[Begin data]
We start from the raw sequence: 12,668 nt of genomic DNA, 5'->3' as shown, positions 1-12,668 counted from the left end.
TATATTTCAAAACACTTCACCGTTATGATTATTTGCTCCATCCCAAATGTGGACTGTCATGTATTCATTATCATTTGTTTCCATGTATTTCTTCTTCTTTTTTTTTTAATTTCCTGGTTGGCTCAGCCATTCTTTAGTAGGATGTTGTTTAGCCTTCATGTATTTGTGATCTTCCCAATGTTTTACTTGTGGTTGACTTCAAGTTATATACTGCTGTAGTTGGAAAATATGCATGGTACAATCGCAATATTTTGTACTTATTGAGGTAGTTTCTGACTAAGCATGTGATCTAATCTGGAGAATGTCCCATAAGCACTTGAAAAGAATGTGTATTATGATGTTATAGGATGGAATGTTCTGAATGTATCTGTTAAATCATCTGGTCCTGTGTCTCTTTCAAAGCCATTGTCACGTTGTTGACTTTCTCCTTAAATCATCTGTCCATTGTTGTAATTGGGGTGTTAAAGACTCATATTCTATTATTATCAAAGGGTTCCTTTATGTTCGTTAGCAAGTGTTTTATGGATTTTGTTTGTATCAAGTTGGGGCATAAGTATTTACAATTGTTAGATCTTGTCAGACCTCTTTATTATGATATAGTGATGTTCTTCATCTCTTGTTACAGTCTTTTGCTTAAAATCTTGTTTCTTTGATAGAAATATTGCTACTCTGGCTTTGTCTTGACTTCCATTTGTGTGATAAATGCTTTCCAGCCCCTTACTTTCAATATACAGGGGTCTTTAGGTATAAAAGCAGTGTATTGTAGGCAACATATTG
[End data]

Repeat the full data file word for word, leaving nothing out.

We start from the raw sequence: 12,668 nt of genomic DNA, 5'->3' as shown, positions 1-12,668 counted from the left end.
TATATTTCAAAACACTTCACCGTTATGATTATTTGCTCCATCCCAAATGTGGACTGTCATGTATTCATTATCATTTGTTTCCATGTATTTCTTCTTCTTTTTTTTTTAATTTCCTGGTTGGCTCAGCCATTCTTTAGTAGGATGTTGTTTAGCCTTCATGTATTTGTGATCTTCCCAATGTTTTACTTGTGGTTGACTTCAAGTTATATACTGCTGTAGTTGGAAAATATGCATGGTACAATCGCAATATTTTGTACTTATTGAGGTAGTTTCTGACTAAGCATGTGATCTAATCTGGAGAATGTCCCATAAGCACTTGAAAAGAATGTGTATTATGATGTTATAGGATGGAATGTTCTGAATGTATCTGTTAAATCATCTGGTCCTGTGTCTCTTTCAAAGCCATTGTCACGTTGTTGACTTTCTCCTTAAATCATCTGTCCATTGTTGTAATTGGGGTGTTAAAGACTCATATTCTATTATTATCAAAGGGTTCCTTTATGTTCGTTAGCAAGTGTTTTATGGATTTTGTTTGTATCAAGTTGGGGCATAAGTATTTACAATTGTTAGATCTTGTCAGACCTCTTTATTATGATATAGTGATGTTCTTCATCTCTTGTTACAGTCTTTTGCTTAAAATCTTGTTTCTTTGATAGAAATATTGCTACTCTGGCTTTGTCTTGACTTCCATTTGTGTGATAAATGCTTTCCAGCCCCTTACTTTCAATATACAGGGGTCTTTAGGTATAAAAGCAGTGTATTGTAGGCAACATATTG